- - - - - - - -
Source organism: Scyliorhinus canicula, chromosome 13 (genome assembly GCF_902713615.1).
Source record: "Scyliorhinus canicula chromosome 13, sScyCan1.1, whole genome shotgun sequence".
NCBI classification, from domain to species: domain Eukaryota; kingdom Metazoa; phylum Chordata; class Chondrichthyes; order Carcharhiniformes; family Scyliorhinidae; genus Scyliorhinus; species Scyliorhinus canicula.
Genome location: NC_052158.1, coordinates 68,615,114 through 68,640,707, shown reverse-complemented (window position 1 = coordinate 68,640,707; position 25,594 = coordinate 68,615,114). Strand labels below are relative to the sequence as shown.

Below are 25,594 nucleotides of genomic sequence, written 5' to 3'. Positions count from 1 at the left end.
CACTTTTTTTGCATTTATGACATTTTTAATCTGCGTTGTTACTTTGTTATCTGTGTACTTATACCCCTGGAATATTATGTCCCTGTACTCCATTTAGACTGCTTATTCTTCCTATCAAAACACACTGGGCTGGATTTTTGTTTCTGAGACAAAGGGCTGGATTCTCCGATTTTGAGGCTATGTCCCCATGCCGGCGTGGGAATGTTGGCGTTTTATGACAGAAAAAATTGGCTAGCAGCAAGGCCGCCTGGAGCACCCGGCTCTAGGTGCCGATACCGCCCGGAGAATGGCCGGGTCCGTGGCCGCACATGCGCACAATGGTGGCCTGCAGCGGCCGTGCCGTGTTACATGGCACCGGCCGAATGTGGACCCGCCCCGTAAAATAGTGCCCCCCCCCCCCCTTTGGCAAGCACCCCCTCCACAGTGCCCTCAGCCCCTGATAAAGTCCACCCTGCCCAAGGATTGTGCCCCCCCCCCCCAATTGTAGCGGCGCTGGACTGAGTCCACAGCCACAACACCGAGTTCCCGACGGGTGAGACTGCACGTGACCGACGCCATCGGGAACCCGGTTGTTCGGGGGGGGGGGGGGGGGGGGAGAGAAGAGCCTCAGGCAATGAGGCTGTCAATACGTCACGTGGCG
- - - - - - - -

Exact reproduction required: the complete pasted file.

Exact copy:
Source organism: Scyliorhinus canicula, chromosome 13 (genome assembly GCF_902713615.1).
Source record: "Scyliorhinus canicula chromosome 13, sScyCan1.1, whole genome shotgun sequence".
NCBI classification, from domain to species: domain Eukaryota; kingdom Metazoa; phylum Chordata; class Chondrichthyes; order Carcharhiniformes; family Scyliorhinidae; genus Scyliorhinus; species Scyliorhinus canicula.
Genome location: NC_052158.1, coordinates 68,615,114 through 68,640,707, shown reverse-complemented (window position 1 = coordinate 68,640,707; position 25,594 = coordinate 68,615,114). Strand labels below are relative to the sequence as shown.

Below are 25,594 nucleotides of genomic sequence, written 5' to 3'. Positions count from 1 at the left end.
CACTTTTTTTGCATTTATGACATTTTTAATCTGCGTTGTTACTTTGTTATCTGTGTACTTATACCCCTGGAATATTATGTCCCTGTACTCCATTTAGACTGCTTATTCTTCCTATCAAAACACACTGGGCTGGATTTTTGTTTCTGAGACAAAGGGCTGGATTCTCCGATTTTGAGGCTATGTCCCCATGCCGGCGTGGGAATGTTGGCGTTTTATGACAGAAAAAATTGGCTAGCAGCAAGGCCGCCTGGAGCACCCGGCTCTAGGTGCCGATACCGCCCGGAGAATGGCCGGGTCCGTGGCCGCACATGCGCACAATGGTGGCCTGCAGCGGCCGTGCCGTGTTACATGGCACCGGCCGAATGTGGACCCGCCCCGTAAAATAGTGCCCCCCCCCCCCCTTTGGCAAGCACCCCCTCCACAGTGCCCTCAGCCCCTGATAAAGTCCACCCTGCCCAAGGATTGTGCCCCCCCCCCCCAATTGTAGCGGCGCTGGACTGAGTCCACAGCCACAACACCGAGTTCCCGACGGGTGAGACTGCACGTGACCGACGCCATCGGGAACCCGGTTGTTCGGGGGGGGGGGGGGGGGGGGAGAGAAGAGCCTCAGGCAATGAGGCTGTCAATACGTCACGTGGCG